MSP was used to determine the methylation status at the 5′CpG island in the p16 and RAR-β promoter regions. Bisulfite converts unmethylated cytosine residues to uracil, but methylated cytosines remain non-reactive. PCR amplifies uracil as thymine, while methylated cytosines are only amplified as cytosines. MSP distinguishes unmethylated from methylated alleles in a given gene based on sequence changes following bisulfite treatment of the DNA using primers designed for methylated or unmethylated DNA. The cells of different groups were collected for MSP at 48 h post-incubation. The DNA from the cell line was extracted using the ZR Genomic DNA II kit (Zymo Research Corporation, Irvine, CA, USA) as recommended by the manufacturer. Bisulfite modification of the genomic DNA was performed using the EZ DNA Methylation-Gold kit (Zymo Research Corporation) according to the manufacturer’s instructions. The PCR amplification was performed using p16 and RAR-β promoter gene fragment-specific primers for methylated or unmethylated DNA (Sangon Biotech Co., Ltd., Shanghai, China). The primers used for unmethylated p16 were: Sense, 5′-TTTTTGGTG TTAAAGGGTGGTGTACT-3′ and antisense, 5′-CACAAA AACCCTCACTCACAACAA-3′, which yielded a fragment of 132 bp. The primers used for methylated p16 were: Sense, 5′-GTGTTAAAGGGCGGCGTAGC-3′ and antisense, 5′-AAA ACCCTCACTCGCGACGA-3′, which yielded a PCR product of 122 bp. The primers used for unmethylated RAR-β were: Sense, 5′-TGGGATGTTGAGAATGTGAGTGATTT-3′ and antisense, 5′-CTTACTCAACCAATCCAACCAAAACA-3′, which yielded a fragment of 160 bp. The primers used for methylated RAR-β were: Sense, 5′-GGATTGGGATGTCGAGAACGC-3′ and antisense, 5′-CGACCAATCCAACCGAAACG -3′, which yielded a PCR product of 158 bp. The PCR was performed under the following conditions: 95°C for 4 min; 94°C for 25 sec, 62°C (p16) or 64°C (RAR-β) for 25 sec and 72°C for 30 sec for 25 cycles; and 72°C for 5 min. The CpGenome universal methylated DNA (Millipore Corporation, Billerica, MA, USA) was used as a control for the methylated DNA. The PCR-amplified products were separated by electrophoresis on 2% agarose gel and visualized by ethidium bromide staining under ultraviolet light. Images were then captured.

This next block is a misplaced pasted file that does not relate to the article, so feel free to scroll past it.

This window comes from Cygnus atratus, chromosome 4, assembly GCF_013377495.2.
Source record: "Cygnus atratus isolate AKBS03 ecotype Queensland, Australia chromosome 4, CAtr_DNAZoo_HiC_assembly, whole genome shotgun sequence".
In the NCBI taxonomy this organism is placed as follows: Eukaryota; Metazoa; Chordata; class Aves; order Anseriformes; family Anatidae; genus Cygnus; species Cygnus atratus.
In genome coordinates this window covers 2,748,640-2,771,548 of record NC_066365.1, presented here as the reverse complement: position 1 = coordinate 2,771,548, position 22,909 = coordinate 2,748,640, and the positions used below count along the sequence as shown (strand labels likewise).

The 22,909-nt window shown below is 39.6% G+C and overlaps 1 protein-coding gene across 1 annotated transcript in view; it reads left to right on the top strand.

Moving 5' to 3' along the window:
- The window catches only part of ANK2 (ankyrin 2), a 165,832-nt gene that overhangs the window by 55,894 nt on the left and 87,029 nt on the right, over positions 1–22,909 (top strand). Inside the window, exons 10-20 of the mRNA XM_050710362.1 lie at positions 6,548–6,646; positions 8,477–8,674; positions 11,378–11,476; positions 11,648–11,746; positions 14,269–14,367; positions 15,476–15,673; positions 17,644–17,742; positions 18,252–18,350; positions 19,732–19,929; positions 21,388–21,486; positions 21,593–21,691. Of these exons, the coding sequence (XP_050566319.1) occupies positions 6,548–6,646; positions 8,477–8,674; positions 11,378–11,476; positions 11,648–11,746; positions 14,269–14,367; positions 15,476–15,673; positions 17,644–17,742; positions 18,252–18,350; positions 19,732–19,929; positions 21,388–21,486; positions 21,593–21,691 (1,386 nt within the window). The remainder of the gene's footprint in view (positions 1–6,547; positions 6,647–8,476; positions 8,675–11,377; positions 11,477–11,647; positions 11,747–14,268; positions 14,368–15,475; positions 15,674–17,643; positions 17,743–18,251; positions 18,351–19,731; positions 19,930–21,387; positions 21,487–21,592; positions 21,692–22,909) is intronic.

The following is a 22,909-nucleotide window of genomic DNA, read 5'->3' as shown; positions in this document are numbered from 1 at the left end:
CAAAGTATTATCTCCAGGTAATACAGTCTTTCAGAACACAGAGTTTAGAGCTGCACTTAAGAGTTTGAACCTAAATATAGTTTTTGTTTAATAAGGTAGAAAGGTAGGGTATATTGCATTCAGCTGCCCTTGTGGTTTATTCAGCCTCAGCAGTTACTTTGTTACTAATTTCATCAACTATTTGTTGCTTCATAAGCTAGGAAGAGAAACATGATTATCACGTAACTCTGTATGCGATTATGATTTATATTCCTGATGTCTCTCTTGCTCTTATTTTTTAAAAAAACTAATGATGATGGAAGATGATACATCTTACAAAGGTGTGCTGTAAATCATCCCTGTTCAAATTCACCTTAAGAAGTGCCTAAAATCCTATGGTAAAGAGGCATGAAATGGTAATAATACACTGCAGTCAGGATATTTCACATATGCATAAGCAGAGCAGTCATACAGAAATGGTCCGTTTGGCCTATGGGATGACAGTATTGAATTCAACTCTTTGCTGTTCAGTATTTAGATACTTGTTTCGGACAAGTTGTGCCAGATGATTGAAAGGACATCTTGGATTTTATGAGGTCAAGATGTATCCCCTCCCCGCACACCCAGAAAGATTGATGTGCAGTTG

RNA extraction and cDNA conversion